46. Roman Inspiration
So, it seems like our boy Vlad had some Roman inspiration for his madness: Nero. Not only did the Roman emperor off his wives, he also got rid of hundreds of Christians, accusing them of setting fire to Rome. He had them doused in tar, impaled them on pikes, and set them on fire. Legend has it he would dance under the light of burning Christians, claiming their screaming was musical.
He certainly gave Vlad a run for his money.
47. Shifting the Blame
It gets worse. It’s likely that Nero set Rome on fire himself. Apparently, the Romans were sick of his antics, which included killing “traitors,” dressing like a woman to lure men, and holding wild orgies and musical concerts, which no one was allowed to leave, especially when he was playing his lyre. In fact, he supposedly played the lyre while Rome was burning.
Of course, he needed a scapegoat to explain that behavior.
48. China King
Zhu Houzhao belonged to the Ming Dynasty. He is unforgettable for two reasons: His obsession with women and his childish antics. At one time he had so many women in his harem that there wasn’t enough food for them and quite a few starved to death. Like, seriously? Another of his amazing decisions was to store a vat of gunpowder in his palace during the Festival of Lanterns. Needless to say, the palace burnt down.
49. Thrill of the Chase
I’m sure the sanity of men who surround the rulers is also questionable. At one time, the emperor led an army to fight a royal prince and was so disappointed that he’d already surrendered that his advisors suggested they free him, so Houzhao could catch him himself. They also set up a fake marketplace outside his palace so he could pretend to be a commoner and shop there.
50. Off with Their Heads!
Emperor of the Roman Empire, Caligula’s real name was Gaius Julius Caeser Augustus Germanicus. What a mouthful. Caligula got seriously sick once, and after that he started to go slightly crazy. For starters, he started executing people a lot more—do you sense a pattern here? Then he started believing he was God and wanted to fight the Sea God, Neptune.
51. A Temple of Me
Taking his being a God idea seriously, Caligula had temples made with statues of the old gods, whose heads he would smash and have replaced with his own. He tried to get his horse elected to some royal position as well and finally decided he would spend the rest of his days being “God” in Alexandria. The people were done though and he got assassinated before he could make that dream a reality.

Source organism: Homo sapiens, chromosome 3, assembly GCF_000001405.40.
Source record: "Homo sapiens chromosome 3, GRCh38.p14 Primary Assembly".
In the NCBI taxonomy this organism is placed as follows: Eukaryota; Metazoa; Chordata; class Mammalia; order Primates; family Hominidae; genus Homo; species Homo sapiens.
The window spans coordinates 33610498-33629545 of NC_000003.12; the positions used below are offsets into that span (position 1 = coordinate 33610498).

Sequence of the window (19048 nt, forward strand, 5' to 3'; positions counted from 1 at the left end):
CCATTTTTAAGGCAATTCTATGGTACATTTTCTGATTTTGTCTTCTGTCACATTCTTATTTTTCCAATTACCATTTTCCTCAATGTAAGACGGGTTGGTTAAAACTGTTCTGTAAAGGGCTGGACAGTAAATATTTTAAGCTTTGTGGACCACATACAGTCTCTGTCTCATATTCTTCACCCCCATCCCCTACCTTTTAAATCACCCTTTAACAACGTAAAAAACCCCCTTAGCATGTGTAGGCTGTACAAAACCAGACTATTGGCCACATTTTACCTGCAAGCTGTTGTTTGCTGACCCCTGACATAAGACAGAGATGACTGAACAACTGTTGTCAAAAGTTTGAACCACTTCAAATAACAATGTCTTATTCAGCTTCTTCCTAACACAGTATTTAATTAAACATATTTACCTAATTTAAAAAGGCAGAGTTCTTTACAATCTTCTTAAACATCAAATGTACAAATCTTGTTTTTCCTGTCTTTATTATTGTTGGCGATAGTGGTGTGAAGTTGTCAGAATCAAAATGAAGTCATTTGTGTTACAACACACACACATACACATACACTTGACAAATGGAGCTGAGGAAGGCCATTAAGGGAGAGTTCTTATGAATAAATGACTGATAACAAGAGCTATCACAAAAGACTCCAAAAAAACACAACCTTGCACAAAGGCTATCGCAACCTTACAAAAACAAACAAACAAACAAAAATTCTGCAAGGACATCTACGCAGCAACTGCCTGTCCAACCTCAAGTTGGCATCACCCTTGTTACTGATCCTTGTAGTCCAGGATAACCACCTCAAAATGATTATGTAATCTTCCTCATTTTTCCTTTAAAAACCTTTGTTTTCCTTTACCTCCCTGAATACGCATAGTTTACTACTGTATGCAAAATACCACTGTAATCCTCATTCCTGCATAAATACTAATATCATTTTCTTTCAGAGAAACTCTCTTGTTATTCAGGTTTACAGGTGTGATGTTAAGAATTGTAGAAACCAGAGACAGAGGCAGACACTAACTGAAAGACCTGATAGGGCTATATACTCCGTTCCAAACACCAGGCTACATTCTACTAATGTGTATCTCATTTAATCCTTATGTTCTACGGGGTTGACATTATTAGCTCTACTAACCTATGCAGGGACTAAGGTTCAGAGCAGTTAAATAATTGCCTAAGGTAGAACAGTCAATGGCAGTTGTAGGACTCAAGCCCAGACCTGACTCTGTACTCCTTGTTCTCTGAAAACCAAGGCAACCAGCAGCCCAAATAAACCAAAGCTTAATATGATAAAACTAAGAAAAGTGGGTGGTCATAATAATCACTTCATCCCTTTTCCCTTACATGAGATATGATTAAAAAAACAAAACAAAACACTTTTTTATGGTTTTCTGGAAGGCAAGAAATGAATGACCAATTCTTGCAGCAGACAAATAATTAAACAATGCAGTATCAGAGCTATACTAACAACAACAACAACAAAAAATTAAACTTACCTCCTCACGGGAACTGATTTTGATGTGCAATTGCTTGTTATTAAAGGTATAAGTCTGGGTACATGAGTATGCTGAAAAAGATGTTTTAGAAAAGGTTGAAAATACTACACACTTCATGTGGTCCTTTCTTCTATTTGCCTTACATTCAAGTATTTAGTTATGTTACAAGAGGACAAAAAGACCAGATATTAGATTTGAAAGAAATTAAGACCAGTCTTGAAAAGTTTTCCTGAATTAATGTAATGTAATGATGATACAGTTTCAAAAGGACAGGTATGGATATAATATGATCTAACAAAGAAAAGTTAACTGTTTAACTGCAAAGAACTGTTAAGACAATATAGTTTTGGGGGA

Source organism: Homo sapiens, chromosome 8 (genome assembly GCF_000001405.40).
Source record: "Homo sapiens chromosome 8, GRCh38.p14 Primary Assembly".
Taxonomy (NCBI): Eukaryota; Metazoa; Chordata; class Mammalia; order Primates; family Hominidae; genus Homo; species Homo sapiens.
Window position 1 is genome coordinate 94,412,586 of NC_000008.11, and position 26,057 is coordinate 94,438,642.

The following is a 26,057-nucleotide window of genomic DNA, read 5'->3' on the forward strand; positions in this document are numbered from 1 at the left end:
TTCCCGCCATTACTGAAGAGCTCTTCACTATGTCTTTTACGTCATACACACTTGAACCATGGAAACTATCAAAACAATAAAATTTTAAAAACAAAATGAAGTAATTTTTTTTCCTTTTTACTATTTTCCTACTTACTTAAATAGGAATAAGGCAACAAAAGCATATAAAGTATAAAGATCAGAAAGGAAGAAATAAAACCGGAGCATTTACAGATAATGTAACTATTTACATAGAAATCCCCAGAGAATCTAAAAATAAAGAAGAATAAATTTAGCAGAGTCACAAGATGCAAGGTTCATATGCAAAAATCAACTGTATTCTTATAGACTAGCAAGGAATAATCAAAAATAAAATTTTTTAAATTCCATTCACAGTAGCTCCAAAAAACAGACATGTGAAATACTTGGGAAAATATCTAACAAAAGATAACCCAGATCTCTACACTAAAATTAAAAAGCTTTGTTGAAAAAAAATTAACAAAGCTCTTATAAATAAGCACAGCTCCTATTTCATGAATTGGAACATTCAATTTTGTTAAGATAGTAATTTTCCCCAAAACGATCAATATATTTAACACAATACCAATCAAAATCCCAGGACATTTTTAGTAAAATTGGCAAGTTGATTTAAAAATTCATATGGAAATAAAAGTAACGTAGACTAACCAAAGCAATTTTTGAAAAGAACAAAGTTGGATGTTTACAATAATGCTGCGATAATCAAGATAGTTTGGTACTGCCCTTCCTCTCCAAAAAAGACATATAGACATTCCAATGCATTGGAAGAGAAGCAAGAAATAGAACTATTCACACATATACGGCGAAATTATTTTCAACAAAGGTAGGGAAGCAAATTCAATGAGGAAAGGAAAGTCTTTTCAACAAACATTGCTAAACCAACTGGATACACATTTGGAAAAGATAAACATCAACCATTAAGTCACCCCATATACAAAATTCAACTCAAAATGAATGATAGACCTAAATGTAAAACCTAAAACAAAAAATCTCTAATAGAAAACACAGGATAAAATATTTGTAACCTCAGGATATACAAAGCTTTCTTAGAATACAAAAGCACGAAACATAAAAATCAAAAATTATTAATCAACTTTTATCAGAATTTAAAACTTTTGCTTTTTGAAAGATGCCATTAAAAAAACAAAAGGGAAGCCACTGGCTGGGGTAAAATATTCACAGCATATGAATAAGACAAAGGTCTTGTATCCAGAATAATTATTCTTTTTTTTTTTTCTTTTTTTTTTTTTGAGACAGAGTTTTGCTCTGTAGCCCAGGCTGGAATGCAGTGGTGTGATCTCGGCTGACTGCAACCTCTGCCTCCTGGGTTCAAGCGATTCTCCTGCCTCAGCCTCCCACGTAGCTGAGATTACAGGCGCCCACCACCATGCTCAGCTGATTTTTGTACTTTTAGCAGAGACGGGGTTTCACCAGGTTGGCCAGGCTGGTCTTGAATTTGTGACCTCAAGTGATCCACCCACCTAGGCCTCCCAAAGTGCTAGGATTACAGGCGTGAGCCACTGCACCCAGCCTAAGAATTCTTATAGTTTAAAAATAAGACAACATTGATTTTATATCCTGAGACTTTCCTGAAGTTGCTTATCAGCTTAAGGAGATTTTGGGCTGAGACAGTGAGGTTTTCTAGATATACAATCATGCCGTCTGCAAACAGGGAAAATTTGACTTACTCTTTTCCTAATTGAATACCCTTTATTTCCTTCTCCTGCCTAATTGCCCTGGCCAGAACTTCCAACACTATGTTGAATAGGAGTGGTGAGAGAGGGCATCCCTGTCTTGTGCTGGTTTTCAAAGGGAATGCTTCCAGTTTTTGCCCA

52. A Sick Mind
Before Caligula, his uncle Tiberius was the Supreme Emperor of Rome. Although he too ruled wisely for a while, he started to lose his mind after his son’s death. Thereafter he allowed Rome to be ruled by Sejanus, his Praetorian Captain, and spent his time in Capri, staging orgies and doing some even worse stuff. He later killed Sejanus and named Caligula his heir, and was killed himself by another guard.
Most famous for his poetry, Lord Byron is also well-known for his love affairs. He began experimenting with his sexuality at a young age—but one crush eluded him, and it was pretty inappropriate. Byron fell for his cousin Mary, but his love remained unrequited. So, he wrote some poems to get over it though and went on to have several other lovers. Eventually he proposed to Anna Isabella Milbanke just to get away from it all.
54. My Home and Other Animals
Byron loved animals so much that he had a tame bear he would take for walks in college. He decorated his home by putting a coffin in his dining room, and polished skulls to serve as vases and flowerpots in his house. He hated sunlight and had dark curtains hung over his windows to escape it. Somehow, I don’t see this house featuring in the Home and Garden magazines, do you?
55. The Richest Man in the World
Forget the billionaires of today—the richest man in history remains Mansa Musa of Mali who lived in the 14th century. On a pilgrimage to Mecca, he had a caravan consisting of 1,000 attendants, 500 slaves, and 100 camels. Not a miser by any means, Musa spent so much gold on the poor in Cairo that he ended up causing mass inflation in the city. It took 12 years for their economy to bounce back! Too much of a good thing and all that jazz.